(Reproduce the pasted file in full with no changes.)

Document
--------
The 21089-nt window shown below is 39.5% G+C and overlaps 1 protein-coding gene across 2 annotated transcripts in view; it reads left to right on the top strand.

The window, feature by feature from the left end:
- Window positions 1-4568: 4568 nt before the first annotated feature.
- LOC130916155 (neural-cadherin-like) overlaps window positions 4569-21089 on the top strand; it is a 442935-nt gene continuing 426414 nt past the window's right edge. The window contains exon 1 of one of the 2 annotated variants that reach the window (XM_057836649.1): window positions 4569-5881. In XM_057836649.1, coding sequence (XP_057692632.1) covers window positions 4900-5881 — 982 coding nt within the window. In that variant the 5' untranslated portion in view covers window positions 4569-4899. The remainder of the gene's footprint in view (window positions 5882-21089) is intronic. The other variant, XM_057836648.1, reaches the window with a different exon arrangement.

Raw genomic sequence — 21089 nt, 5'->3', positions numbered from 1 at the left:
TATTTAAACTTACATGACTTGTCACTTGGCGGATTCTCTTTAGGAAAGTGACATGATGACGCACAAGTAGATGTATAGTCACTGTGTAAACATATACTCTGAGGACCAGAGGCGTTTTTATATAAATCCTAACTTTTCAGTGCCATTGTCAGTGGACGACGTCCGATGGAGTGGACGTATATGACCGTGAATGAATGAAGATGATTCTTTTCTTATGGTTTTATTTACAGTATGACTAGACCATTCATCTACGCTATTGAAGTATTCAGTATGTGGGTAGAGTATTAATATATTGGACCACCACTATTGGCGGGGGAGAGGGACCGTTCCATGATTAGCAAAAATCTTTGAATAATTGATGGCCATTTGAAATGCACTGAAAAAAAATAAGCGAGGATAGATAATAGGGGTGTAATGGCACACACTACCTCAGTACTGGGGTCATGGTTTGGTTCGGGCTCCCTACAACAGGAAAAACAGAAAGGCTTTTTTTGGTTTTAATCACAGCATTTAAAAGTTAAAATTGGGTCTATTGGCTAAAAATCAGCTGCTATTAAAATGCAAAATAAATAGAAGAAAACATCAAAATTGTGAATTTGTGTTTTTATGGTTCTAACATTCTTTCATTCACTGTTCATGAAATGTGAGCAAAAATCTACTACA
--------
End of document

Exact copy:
The 21089-nt window shown below is 39.5% G+C and overlaps 1 protein-coding gene across 2 annotated transcripts in view; it reads left to right on the top strand.

The window, feature by feature from the left end:
- Window positions 1-4568: 4568 nt before the first annotated feature.
- LOC130916155 (neural-cadherin-like) overlaps window positions 4569-21089 on the top strand; it is a 442935-nt gene continuing 426414 nt past the window's right edge. The window contains exon 1 of one of the 2 annotated variants that reach the window (XM_057836649.1): window positions 4569-5881. In XM_057836649.1, coding sequence (XP_057692632.1) covers window positions 4900-5881 — 982 coding nt within the window. In that variant the 5' untranslated portion in view covers window positions 4569-4899. The remainder of the gene's footprint in view (window positions 5882-21089) is intronic. The other variant, XM_057836648.1, reaches the window with a different exon arrangement.

Raw genomic sequence — 21089 nt, 5'->3', positions numbered from 1 at the left:
TATTTAAACTTACATGACTTGTCACTTGGCGGATTCTCTTTAGGAAAGTGACATGATGACGCACAAGTAGATGTATAGTCACTGTGTAAACATATACTCTGAGGACCAGAGGCGTTTTTATATAAATCCTAACTTTTCAGTGCCATTGTCAGTGGACGACGTCCGATGGAGTGGACGTATATGACCGTGAATGAATGAAGATGATTCTTTTCTTATGGTTTTATTTACAGTATGACTAGACCATTCATCTACGCTATTGAAGTATTCAGTATGTGGGTAGAGTATTAATATATTGGACCACCACTATTGGCGGGGGAGAGGGACCGTTCCATGATTAGCAAAAATCTTTGAATAATTGATGGCCATTTGAAATGCACTGAAAAAAAATAAGCGAGGATAGATAATAGGGGTGTAATGGCACACACTACCTCAGTACTGGGGTCATGGTTTGGTTCGGGCTCCCTACAACAGGAAAAACAGAAAGGCTTTTTTTGGTTTTAATCACAGCATTTAAAAGTTAAAATTGGGTCTATTGGCTAAAAATCAGCTGCTATTAAAATGCAAAATAAATAGAAGAAAACATCAAAATTGTGAATTTGTGTTTTTATGGTTCTAACATTCTTTCATTCACTGTTCATGAAATGTGAGCAAAAATCTACTACA